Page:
Wayne Norman, Video Engineer
888-44-WAYNE
888-449-2963

Video Engineer
Video Controller (Shader)
Technical Director
Video Painting Engineer

Digital Image Technician
Engineer in Charge
Technical Manager
Technical Supervisor

wayneweb@videoengineer.net
Sit-Coms
Talk Shows
Concerts
Sports
Reality Shows
Dramas
Corporate
Commercials
Music Videos
New Media

Triax, Fiber, and Copper Camera
Set Up and Operation Specialist

Experienced with all brands of Digital Cinema Cameras,
including Alexa, Red, Sony, and Phantom

4K HDTV, HD-SDI HDTV

Field, Studio, Flight Packs, Mobile Units

Wayne Norman, CreditsWayne Norman, Contact InformationWayne Norman, Technical ManagerWayne Norman Technical Direcctor4K HDTVVideo Conntroller Versus Color CorrectionVideo GraderVideo FormatsVideo for DPsWorld TV StandardsTraining for Directors, Producers, and DPsSystem Design and OperationSoftwareSearch SiteRecording MediumVideo Recording DurationsVideo Engineering RackWayne Norman LinksJob ExplanationIntercom SystemsFormsFocal Length CalculatorEquipment Manuals

 

1080i 720p 24p
 

 

   
Resolution
Pixels by Lines
1920 x 1080 1280 x 720 1920 x 1080
       
Frame Rate
29.97
59.94 23.98
 
   
Scan Mode
interlaced
progressive progressive
 
   
Notes

Most commonly used broadcast recording format

Generally used by broadcasters who are trying to maximize frequency spectrum and are not concerned with picture quality Predominantly used by Producers to emulate the film look when broadcast on Television, and for use as a recording medium, when the final output is film.
Networks
Airing
HDNet, CBS, NBC, Discovery HD, TNT HD
FOX, ABC, ESPN
None
 

Popular formats explained

HDCAM

Color Sampling = 3:1:1, Bandwidth = 143 Mb/s, Compression 7.1:1, Precision = 8 bit, 1440x1080

 

HDCAM SR (two modes)

Color Sampling = 4:2:2, Bandwidth = 440 Mb/s, Compression 2.7:1, Precision = 10 bit, 1920x1080
Color Sampling = 4:4:4, Bandwidth = 880 Mb/s, Compression 4.2:1, Precision = 10 bit, 1920x1080

 

D5 (two modes)

Color Sampling = 4:2:2, Bandwidth = 250 Mb/s, Compression 4:1, Precision = 8 bit, 1440x1080
Color Sampling = 4:2:2, Bandwidth = 250 Mb/s, Compression 5:1, Precision = 10 bit, 1440x1080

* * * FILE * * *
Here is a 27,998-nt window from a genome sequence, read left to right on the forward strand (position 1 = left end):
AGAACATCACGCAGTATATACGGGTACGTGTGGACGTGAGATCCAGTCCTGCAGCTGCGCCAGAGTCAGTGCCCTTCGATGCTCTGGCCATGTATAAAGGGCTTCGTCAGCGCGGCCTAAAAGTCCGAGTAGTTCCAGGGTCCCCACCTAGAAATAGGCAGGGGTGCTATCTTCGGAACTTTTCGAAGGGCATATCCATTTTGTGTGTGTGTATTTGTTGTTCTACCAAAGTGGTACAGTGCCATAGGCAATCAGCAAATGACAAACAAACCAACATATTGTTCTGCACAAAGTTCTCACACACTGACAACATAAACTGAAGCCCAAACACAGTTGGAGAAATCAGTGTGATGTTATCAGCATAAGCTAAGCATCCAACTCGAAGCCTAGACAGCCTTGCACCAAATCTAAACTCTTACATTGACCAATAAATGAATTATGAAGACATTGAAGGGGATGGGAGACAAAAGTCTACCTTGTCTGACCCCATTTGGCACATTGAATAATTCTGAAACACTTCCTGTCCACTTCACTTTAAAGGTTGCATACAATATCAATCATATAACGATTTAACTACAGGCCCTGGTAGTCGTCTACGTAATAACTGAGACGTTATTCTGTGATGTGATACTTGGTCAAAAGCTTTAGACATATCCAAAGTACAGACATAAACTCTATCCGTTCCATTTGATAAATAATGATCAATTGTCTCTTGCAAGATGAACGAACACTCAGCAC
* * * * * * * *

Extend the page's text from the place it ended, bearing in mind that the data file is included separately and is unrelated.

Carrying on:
DVCPRO100

(1080)
Color Sampling = 2.7:1.3:1.3, Bandwidth = 98,5 Mb/s, Compression 6.7:1, Precision = 8 bit, 1280x1080i30
Color Sampling =3:1.5:1.5 Bandwidth = 92 Mb/s, Compression 6.7:1, Precision = 8 bit, 1440x1080i25
(with a special test chart you can see the loss of color resolution, and the  25i color resolution of DVC PRO HD is slightly better than HDCam)

(4:2:2 is wrong! (cause it's referenced to Thin Raster) compared to HDCAM.  Everyone knows HDCAM's real color resolution is 3:1:1, but the resolution of 3:1:1 references to 1920x1080 Full HD, and you should always reference to the full raster)

(720)
Color Sampling = 3:1.5:1.5, Bandwidth = 98,5 Mb/s, Compression 6.7:1, Precision = 8 bit, 960x720p60
Color Sampling = 3:1.5:1.5, Bandwidth = 82 Mb/s, Compression 6.7:1, Precision = 8 bit, 960x720p50


 

HDV

(1080)
Color Sampling = 4:2:0, Bandwidth = 25 Mb/s, Compression 22.5:1, Precision = 8 bit, 1440x1080

(720)
Color Sampling = 4:2:0, Bandwidth = 25 Mb/s, Compression 22.5:1, Precision = 8 bit, 1280x720

also here 4:2:0 is referenced to thin-raster, so compared to full raster it must be 3:1:0 or 3:1.5:0 depending on format and frame rate (at this moment there is no trustworthy information on HDV, and the table below is used as a reference, but that would be a 3:0.5:0.5 color sampling for HDV, However, this may not be right)

 

         
         
         
   
Copyrighht 2015 Wayne Norman